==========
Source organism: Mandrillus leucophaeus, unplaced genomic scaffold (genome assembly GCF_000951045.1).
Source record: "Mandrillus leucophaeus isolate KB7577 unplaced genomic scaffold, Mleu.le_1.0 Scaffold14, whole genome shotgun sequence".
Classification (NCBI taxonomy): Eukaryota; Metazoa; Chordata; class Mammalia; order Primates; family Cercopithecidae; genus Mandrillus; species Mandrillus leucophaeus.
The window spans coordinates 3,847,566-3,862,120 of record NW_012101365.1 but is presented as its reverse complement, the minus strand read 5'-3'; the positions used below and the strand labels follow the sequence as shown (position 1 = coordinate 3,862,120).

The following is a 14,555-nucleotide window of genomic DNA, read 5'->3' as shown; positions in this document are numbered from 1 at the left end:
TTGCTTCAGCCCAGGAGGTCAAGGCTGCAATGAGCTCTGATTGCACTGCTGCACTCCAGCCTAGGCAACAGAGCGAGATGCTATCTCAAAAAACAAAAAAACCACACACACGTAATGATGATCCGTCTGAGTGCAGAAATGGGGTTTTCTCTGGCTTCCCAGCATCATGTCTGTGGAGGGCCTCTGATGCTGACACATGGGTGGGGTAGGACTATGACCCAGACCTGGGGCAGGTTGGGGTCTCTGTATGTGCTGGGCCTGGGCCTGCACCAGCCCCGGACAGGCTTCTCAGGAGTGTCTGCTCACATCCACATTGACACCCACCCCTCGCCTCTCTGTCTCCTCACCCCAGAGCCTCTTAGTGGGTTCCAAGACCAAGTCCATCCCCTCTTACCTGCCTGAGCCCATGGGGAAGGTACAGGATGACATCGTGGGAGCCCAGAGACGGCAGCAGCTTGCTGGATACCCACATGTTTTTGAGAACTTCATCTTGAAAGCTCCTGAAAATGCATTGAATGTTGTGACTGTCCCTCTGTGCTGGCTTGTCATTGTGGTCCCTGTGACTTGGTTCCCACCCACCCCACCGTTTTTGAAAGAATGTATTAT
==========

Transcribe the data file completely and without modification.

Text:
Source organism: Mandrillus leucophaeus, unplaced genomic scaffold (genome assembly GCF_000951045.1).
Source record: "Mandrillus leucophaeus isolate KB7577 unplaced genomic scaffold, Mleu.le_1.0 Scaffold14, whole genome shotgun sequence".
Classification (NCBI taxonomy): Eukaryota; Metazoa; Chordata; class Mammalia; order Primates; family Cercopithecidae; genus Mandrillus; species Mandrillus leucophaeus.
The window spans coordinates 3,847,566-3,862,120 of record NW_012101365.1 but is presented as its reverse complement, the minus strand read 5'-3'; the positions used below and the strand labels follow the sequence as shown (position 1 = coordinate 3,862,120).

The following is a 14,555-nucleotide window of genomic DNA, read 5'->3' as shown; positions in this document are numbered from 1 at the left end:
TTGCTTCAGCCCAGGAGGTCAAGGCTGCAATGAGCTCTGATTGCACTGCTGCACTCCAGCCTAGGCAACAGAGCGAGATGCTATCTCAAAAAACAAAAAAACCACACACACGTAATGATGATCCGTCTGAGTGCAGAAATGGGGTTTTCTCTGGCTTCCCAGCATCATGTCTGTGGAGGGCCTCTGATGCTGACACATGGGTGGGGTAGGACTATGACCCAGACCTGGGGCAGGTTGGGGTCTCTGTATGTGCTGGGCCTGGGCCTGCACCAGCCCCGGACAGGCTTCTCAGGAGTGTCTGCTCACATCCACATTGACACCCACCCCTCGCCTCTCTGTCTCCTCACCCCAGAGCCTCTTAGTGGGTTCCAAGACCAAGTCCATCCCCTCTTACCTGCCTGAGCCCATGGGGAAGGTACAGGATGACATCGTGGGAGCCCAGAGACGGCAGCAGCTTGCTGGATACCCACATGTTTTTGAGAACTTCATCTTGAAAGCTCCTGAAAATGCATTGAATGTTGTGACTGTCCCTCTGTGCTGGCTTGTCATTGTGGTCCCTGTGACTTGGTTCCCACCCACCCCACCGTTTTTGAAAGAATGTATTAT